If your knees aren't green by the end of the dayyou ought to seriously re-examine your life.

BILL WATTERSON

Knees

Knees 


MAURICE CHEVALIER (1888-1972)

When you hit 70 you sleep sounder, you feel more alive than when you were 30. Obviously it's healthier to have women on your mind than on your knees.

Elephant Knees


What looks like the elephant's front knees are actually its wrists. There's a popular internet factoid which states that the elephant is the only animal which has four knees. But it doesn't; it has two knees at the back, and elbows and wrists at the front, exactly like other quadrupeds. Elephants, horses, dogs and all other quadruped mammals have two knees and two elbows. Almost all mammals have basically the same skeletal structure because we are descended from common ancestors.

What you can see in the middle of a horse's front leg gets called the knee but is actually its wrist – a knee joins the femur (thighbone) and the tibia (shinbone) whereas a wrist joins the radius (forearm) and the carpus (the bit the digits are joined to). The bit between its body and the middle of the leg is the forearm. What we think of as the 'lower leg' is analogous to our third metacarpal - the bone linking our wrist to our middle finger. Horses walk around on the equivalent of their middle fingers.

There's a misconception that birds' knees bend in the wrong direction but it's just the same as with any other animal. Birds' legs look like they're backwards because we're actually looking at their ankles. Birds' knees are right by their bodies and normally covered by feathers, and their ankles are well off the ground. Their knees bend exactly like ours do.

Bees' Knees


Bees do have knees. They definitely have joints in their legs, and they have femurs and tibia – the bones which the knee joins in humans. They don't have kneecaps, however – so while the joints in bees' legs aren't quite 'knees' as we know them, they are still knees by our reckoning.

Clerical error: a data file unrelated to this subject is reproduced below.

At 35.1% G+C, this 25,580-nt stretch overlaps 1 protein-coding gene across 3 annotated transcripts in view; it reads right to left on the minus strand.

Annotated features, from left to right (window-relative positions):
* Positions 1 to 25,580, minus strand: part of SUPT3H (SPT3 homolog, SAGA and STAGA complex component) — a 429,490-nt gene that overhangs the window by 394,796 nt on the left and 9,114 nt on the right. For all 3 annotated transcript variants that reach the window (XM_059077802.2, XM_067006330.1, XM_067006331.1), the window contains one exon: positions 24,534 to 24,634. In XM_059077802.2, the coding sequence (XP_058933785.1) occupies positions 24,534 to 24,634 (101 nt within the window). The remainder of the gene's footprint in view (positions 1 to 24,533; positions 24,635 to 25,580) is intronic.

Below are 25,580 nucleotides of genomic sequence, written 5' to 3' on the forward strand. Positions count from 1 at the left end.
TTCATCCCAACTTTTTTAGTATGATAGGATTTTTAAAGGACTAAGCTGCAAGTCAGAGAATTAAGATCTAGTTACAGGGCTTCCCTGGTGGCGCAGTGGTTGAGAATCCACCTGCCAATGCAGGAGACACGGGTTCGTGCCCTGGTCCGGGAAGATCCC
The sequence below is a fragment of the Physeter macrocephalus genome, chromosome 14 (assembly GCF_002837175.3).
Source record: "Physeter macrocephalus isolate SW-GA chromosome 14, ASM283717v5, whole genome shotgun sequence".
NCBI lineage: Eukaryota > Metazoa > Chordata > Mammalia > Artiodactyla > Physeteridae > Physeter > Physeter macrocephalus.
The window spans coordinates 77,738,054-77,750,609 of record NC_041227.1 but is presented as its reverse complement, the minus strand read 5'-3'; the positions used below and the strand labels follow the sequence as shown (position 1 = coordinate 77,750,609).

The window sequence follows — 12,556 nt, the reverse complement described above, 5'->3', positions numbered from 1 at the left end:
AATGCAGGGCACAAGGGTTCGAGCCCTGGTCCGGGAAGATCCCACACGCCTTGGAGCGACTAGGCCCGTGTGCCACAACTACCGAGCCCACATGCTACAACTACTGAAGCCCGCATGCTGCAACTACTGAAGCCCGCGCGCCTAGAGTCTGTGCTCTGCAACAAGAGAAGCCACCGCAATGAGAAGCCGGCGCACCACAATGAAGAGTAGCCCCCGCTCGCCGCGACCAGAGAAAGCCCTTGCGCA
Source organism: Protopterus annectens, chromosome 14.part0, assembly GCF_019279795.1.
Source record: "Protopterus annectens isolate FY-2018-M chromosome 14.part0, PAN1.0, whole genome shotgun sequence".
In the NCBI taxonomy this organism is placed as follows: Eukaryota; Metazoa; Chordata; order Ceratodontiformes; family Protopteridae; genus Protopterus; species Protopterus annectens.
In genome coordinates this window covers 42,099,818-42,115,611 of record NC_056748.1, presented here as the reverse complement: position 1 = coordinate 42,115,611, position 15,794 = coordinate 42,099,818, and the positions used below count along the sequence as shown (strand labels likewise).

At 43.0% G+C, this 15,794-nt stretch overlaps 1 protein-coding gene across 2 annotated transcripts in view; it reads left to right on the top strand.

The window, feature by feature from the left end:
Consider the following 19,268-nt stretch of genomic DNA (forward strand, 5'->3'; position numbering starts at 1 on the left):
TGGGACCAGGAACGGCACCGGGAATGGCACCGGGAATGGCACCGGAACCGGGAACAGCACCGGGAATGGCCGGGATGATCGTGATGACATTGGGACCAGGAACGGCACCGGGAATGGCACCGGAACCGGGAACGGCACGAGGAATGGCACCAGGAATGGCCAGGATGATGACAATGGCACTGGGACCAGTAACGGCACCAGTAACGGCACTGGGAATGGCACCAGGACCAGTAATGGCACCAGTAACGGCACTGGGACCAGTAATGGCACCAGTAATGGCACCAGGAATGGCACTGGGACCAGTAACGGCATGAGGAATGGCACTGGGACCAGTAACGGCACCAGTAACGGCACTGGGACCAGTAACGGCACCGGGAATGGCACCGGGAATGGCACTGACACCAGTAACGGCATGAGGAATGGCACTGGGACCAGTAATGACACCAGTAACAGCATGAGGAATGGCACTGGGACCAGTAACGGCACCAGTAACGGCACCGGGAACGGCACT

In the 18th century, saying something was 'no bigger than a bee's knee' used to mean it was very small. The modern phrase 'the bee's knees' seems just to have been a nonsense phrase. The world's smallest ever advertisement (promoting the Guinness World Records website) was a knee band which was fitted to a bee's knee in November 2000. It was the width of a human hair.

CLEMENT FREUD (1924-2009) ON HIS ARTIFICIAL KNEES

When propositioned recently by a woman to 'come upstairs and make love', I had to explain that it was one or the other.

The hollow behind your knee is called a hough.

The adjective 'geniculate' means 'bent like a knee'.

Tutankhamun's Knee


In 2005, a CAT scan of Tutankhamun's mummy showed that rather than being murdered by his brother, he probably died from an infected knee.

Knee Jerk


The ‘knee-jerk’ reaction when you’re tapped on the knee with a hammer tests an interaction between the thigh muscle and the spinal cord, and does not involve the brain. As it’s a ‘mono-synaptic response’ (i.e. the impulse only has to jump from one nerve to another, once) there are very few variables in play, which is what makes it such a useful test.
 
It’s not just a matter of seeing if your leg twitches – it’s the relative strength of the twitch which is significant. Too much jerk might indicate a brain tumour, stroke, liver disease, low calcium, low magnesium, hypothermia, multiple sclerosis, pre-eclampsia, spinal chord lesion or tetanus. Too little might mean botulism, a damaged nervous system, Eaton-Lambert syndrome (weakness of arm and leg muscles), Guillain-Barre syndrome (nerve inflammation), polymyositis (severe muscle inflammation) or syringomyelia (spinal cysts).
 

Knobbly Knees


In June 1947, Laurel and Hardy did a six-day gig at Butlins in Skegness. Part of the job was to judge the Knobbly Knees competition, in which elderly men with rolled-up trouser-legs were subjected to a series of humiliating tasks. They also joined their wives Ida and Lucille in judging the ‘Holiday Lovelies’ competition.
 
The knobbles on our knees are all different. It has been suggested that they may be as unique as irises and fingerprints – and research has started into the possibility of implementing an MRI scanner that works at knee-level for airport security systems.